Navigating Green Claims in Europe and the USA

This is a topline summary of the content of our Coolfood community webinar Navigating Green Claims in Europe and the USA that we held on 27 April 2023.

  • Edwina Hughes, Head of Coolfood, World Resources Institute
  • Anne Marie Taylor, Director, DWF
  • Susan Onel, Partner, Kleinfeld Kaplan & Becker
  • Denise Phelps, Senior Marketing Manager, Coolfood, World Resources Institute

The context within which companies and NGOs can make sustainability claims is changing and Coolfood community members are keen to understand more about what those changes imply for communication on sustainable food.

When Making a Green Claim in the EU Today:

Currently, there is no harmonized law in the EU or UK dealing specifically with green claims. Making a green claim in the EU today, we suggest you:


  • Be accurate & truthful
  • Be clear, unambiguous and specific
  • Claims must not omit or hide important relevant information
  • Comparisons must be fair and meaningful
  • Claims must consider the full life cycle of the product or service
  • Claims must be substantiated
What’s Changing in the EU:

In 2023 the EU sought to address the need for more clarity and harmonization by publishing a new EU Green Claims Directive. The Directive brings a lot of change, and it flags five key issues that those who are communicating green credentials will want to be aware of:


  1. Definition – There is a new harmonized legal definition of environmental claim
  2. Substantiation –the Directive creates minimum criteria and requires businesses to carry out an assessment of claims
  3. Obligations to publish substantiation and periodically review – there is a new obligation to publish information about the claim
  4.  Verification – the green claim needs pre-approval before it can be used. Verification must be by an accredited third-party conformity assessment body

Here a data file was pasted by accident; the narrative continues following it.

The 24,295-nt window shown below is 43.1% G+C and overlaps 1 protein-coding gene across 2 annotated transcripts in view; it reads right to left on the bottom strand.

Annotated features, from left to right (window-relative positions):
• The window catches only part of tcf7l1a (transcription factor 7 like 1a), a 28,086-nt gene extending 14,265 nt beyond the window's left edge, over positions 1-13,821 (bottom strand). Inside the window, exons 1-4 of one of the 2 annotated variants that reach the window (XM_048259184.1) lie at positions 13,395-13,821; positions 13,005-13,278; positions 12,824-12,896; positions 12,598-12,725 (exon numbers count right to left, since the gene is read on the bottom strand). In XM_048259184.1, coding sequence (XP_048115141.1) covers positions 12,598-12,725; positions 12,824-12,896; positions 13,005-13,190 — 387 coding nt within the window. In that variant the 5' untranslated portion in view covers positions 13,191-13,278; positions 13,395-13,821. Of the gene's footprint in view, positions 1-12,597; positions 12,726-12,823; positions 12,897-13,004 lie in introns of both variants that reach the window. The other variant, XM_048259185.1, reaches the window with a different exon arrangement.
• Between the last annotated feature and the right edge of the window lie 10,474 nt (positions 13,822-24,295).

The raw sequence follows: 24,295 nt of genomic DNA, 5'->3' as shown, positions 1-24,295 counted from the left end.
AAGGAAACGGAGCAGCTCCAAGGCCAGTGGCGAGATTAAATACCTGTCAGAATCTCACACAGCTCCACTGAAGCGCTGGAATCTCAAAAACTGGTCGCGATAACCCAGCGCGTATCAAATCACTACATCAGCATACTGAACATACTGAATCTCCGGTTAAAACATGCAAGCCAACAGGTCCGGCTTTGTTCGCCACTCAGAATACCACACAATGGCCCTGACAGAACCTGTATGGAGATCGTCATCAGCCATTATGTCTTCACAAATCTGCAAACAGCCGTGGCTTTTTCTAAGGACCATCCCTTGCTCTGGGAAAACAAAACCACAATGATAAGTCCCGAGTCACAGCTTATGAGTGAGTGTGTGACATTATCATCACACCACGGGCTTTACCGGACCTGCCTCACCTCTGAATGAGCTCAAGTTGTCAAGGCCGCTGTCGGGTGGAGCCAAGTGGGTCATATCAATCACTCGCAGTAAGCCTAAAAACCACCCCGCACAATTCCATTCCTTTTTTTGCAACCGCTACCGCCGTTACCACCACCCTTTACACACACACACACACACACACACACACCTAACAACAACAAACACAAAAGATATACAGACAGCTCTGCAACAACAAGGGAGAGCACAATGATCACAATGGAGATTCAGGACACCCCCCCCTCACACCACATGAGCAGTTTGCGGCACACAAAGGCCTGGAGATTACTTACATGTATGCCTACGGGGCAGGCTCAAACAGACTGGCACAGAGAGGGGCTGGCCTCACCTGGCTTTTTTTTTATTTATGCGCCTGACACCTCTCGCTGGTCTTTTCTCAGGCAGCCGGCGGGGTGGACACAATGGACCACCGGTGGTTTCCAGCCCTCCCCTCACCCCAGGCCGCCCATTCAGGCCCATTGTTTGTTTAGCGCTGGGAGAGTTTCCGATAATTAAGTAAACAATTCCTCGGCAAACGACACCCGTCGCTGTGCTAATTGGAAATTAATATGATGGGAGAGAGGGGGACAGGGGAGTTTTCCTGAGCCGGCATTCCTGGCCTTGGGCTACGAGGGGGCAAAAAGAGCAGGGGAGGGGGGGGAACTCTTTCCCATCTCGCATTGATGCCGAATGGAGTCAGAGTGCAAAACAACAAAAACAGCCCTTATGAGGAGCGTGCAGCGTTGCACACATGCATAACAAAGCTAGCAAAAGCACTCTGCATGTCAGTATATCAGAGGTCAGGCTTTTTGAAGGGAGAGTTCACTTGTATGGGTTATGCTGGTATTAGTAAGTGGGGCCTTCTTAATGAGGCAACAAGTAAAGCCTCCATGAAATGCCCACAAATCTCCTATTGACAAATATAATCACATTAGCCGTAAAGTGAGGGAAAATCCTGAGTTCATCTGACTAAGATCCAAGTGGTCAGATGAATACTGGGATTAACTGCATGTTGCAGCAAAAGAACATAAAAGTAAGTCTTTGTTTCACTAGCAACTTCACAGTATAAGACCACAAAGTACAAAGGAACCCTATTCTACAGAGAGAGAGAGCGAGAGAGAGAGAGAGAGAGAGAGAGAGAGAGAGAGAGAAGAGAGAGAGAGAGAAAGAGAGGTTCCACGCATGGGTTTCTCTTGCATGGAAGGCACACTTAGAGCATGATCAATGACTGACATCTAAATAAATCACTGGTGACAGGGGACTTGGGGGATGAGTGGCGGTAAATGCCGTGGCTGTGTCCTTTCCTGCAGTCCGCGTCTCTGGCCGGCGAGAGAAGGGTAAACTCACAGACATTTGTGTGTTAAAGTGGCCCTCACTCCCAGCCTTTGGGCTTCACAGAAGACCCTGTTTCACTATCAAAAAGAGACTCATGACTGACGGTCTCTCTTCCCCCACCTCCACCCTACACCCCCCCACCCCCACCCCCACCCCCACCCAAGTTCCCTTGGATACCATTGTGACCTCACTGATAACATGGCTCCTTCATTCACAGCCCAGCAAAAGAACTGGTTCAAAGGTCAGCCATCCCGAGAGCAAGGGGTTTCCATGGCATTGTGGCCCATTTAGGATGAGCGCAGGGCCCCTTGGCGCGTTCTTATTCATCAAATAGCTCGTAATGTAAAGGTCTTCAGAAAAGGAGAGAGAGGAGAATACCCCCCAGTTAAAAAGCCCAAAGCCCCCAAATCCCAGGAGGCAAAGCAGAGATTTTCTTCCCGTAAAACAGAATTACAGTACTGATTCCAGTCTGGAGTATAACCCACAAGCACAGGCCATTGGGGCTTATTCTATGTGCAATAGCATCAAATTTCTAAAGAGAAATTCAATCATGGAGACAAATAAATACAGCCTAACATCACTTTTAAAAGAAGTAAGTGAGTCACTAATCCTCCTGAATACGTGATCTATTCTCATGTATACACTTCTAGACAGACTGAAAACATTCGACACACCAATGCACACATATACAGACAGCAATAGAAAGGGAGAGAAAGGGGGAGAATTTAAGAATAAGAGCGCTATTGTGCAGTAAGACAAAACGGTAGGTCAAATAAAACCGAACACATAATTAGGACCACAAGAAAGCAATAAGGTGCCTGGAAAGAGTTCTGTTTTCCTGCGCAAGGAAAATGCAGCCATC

5. Penalties will include:
    • Fines of a maximum of 4% of the trader’s annual turnover;
    • Confiscation of revenues;
    • Temporary exclusion for a maximum of 12 months from public procurement processes and from access to public funding, including tendering procedures, grants, and concessions.
When Making a Green Claim in the U.S. Today:

We suggest you:

  1. Review FTC’s Green Guides
    • Not binding law
    • Provides guidance on how consumers are likely to interpret particular Green Claims and how marketers can substantiate the claims
  2. Consider state/district laws
    • California and Washington DC include statutory definitions for biodegradable, compostable, and recyclable which could influence what claims could be made there or how to phrase a desired Green Claim
  3. Consider legal challenges because they help establish the contours of what constitutes sufficient substantiation
    • FTC challenges
    • NAD competitor challenges
    • Consumer lawsuits under state unfair trade practices statutes, mini FTC acts, and state environmental/consumer protection laws
What’s Changing in the U.S.:

In the US, the Federal Trade Commission (FTC) periodically issues Green Guides, these provide guidance on reasonable consumers’ interpretation of specific environmental terms such as compostable, degradable, recyclable, and provide advice on how to substantiate the use of such terms.  The last Green Guides were issued in 2012, the FTC is in the process of updating its Green Guides; over 60,000 comments were submitted and the finalized Guide is due out in 2023.

How did the Coolfood team consider these developments when rebranding Coolfood?

When rebranding the Coolfood Meals badge we considered the context in the EU, UK and the USA and came to the following set of decisions regarding how our Coolfood meals accreditation would look and include:


  1. The accreditation now describes meals as ‘low carbon’ rather than ‘climate friendly’
  2. The accreditation links directly to further info including scientific methodology
  3. The association with WRI is explicitly cited within the accreditation